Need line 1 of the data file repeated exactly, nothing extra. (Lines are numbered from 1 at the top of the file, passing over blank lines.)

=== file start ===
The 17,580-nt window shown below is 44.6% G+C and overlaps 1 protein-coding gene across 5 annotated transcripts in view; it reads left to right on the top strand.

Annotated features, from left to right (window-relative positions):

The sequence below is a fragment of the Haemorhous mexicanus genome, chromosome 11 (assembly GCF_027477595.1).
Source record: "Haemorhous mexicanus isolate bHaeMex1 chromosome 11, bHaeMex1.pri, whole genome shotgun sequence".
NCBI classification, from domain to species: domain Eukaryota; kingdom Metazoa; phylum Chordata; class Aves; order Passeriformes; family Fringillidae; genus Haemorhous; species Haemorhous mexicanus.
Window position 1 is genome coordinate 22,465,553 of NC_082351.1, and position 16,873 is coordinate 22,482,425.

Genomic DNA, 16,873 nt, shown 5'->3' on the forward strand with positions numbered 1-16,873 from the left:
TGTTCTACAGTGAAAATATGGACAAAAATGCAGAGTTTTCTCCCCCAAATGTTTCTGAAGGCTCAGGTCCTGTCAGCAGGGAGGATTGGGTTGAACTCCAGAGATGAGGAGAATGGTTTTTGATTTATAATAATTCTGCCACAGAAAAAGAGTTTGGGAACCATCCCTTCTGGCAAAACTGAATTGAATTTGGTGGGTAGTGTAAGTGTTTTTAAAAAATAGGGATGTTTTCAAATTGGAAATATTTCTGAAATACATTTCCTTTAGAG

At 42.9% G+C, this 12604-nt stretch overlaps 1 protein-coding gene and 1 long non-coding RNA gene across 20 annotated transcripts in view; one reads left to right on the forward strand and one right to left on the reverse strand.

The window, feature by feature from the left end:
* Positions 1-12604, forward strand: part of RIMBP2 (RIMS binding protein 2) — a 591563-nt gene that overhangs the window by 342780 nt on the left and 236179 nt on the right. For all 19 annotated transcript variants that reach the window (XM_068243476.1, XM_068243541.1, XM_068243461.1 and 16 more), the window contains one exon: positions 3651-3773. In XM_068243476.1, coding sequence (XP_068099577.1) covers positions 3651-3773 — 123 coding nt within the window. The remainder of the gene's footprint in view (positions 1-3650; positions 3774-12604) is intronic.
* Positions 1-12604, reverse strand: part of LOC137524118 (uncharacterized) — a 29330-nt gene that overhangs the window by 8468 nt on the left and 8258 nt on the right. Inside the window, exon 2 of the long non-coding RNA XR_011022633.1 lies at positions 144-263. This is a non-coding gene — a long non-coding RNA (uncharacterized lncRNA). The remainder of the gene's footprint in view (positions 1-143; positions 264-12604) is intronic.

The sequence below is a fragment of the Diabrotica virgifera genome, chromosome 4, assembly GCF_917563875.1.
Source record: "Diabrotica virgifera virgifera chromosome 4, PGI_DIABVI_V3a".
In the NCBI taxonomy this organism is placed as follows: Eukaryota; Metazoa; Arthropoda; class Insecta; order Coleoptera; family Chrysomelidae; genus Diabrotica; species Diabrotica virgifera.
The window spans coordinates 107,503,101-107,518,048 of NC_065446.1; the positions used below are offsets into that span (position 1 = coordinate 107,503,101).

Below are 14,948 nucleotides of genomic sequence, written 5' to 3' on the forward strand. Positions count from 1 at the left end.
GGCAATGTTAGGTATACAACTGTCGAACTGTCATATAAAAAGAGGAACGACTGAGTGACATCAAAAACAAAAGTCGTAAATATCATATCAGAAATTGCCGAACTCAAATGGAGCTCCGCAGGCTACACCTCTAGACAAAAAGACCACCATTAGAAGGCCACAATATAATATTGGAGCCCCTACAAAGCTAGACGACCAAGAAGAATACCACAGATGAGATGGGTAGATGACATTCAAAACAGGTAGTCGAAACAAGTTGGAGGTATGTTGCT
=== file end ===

The 17,580-nt window shown below is 44.6% G+C and overlaps 1 protein-coding gene across 5 annotated transcripts in view; it reads left to right on the top strand.